A Colorado man was released from prison earlier this year after spending more than 15 years behind bars for a rape and murder that he didn't commit. The man was released from prison abruptly, with no ID card, no money and no vocational training or career prospects. Now he lives off a meager $698 a month from Social Security.

Currently, Colorado is one of 24 states that offer no compensation to victims of wrongful conviction. So people who are later proven innocent are left to fend for themselves after criminal charges and a stint in prison have taken them out of the job market. This means they are often left without the skills or resources they need to get back on their feet.

Cases like this have united those with an interest in criminal justice, motivating them to seek alternatives for convicts who are released after being exonerated by DNA evidence. Some Colorado legislators are working on legislation to propose when the state legislature gets back together in January.

But they are struggling with how that legislation should work and who should be covered. Defense advocates argue that wrongfully convicted individuals should get financial and networking support if they have been pardoned, exonerated by new evidence, or if they were the victims of prosecutors' misconduct.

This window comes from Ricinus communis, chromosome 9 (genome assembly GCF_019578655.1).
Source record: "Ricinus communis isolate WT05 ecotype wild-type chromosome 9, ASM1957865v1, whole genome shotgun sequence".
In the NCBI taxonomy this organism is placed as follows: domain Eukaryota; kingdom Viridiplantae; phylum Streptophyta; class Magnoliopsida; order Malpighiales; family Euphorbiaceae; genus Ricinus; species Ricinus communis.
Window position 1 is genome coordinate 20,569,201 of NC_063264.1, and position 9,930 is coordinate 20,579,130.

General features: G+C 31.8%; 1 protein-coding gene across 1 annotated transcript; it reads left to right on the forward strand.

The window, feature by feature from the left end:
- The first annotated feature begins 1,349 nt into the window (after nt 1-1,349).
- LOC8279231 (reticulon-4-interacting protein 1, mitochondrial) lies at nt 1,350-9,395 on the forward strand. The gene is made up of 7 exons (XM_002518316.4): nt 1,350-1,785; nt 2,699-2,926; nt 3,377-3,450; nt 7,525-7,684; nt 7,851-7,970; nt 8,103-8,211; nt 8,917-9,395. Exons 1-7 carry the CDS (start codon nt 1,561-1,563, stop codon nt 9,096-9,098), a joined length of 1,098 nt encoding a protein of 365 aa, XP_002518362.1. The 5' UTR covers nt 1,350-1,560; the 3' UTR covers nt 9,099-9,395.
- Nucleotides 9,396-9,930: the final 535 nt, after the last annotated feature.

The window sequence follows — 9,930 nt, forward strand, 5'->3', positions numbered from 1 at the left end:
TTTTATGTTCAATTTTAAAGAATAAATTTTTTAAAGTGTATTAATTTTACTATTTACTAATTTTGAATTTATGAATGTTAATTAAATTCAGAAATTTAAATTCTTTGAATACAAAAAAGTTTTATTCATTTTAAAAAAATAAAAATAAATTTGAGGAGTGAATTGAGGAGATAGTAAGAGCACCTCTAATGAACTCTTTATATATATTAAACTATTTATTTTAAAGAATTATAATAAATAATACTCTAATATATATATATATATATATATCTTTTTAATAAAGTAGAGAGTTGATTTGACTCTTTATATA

However, some prosecutors want a more conservative approach. For example, a representative of the Colorado District Attorneys council advocates legislation that bars beneficiaries from suing and requires evidence of innocence. Currently, people who are wrongfully convicted may bring a civil claim for damages if prosecutorial misconduct played a role in the conviction.

If you or a loved one has been accused of a crime, it is essential to speak with an experienced criminal defense attorney. They can help you ensure that your rights are protected in the criminal justice system while building a strong defense and working toward the best possible result in your case.

Source: The Denver Post, "Colorado alliance divided on how wrongfully convicted may be compensated," Jessica Fender, Nov. 6, 2012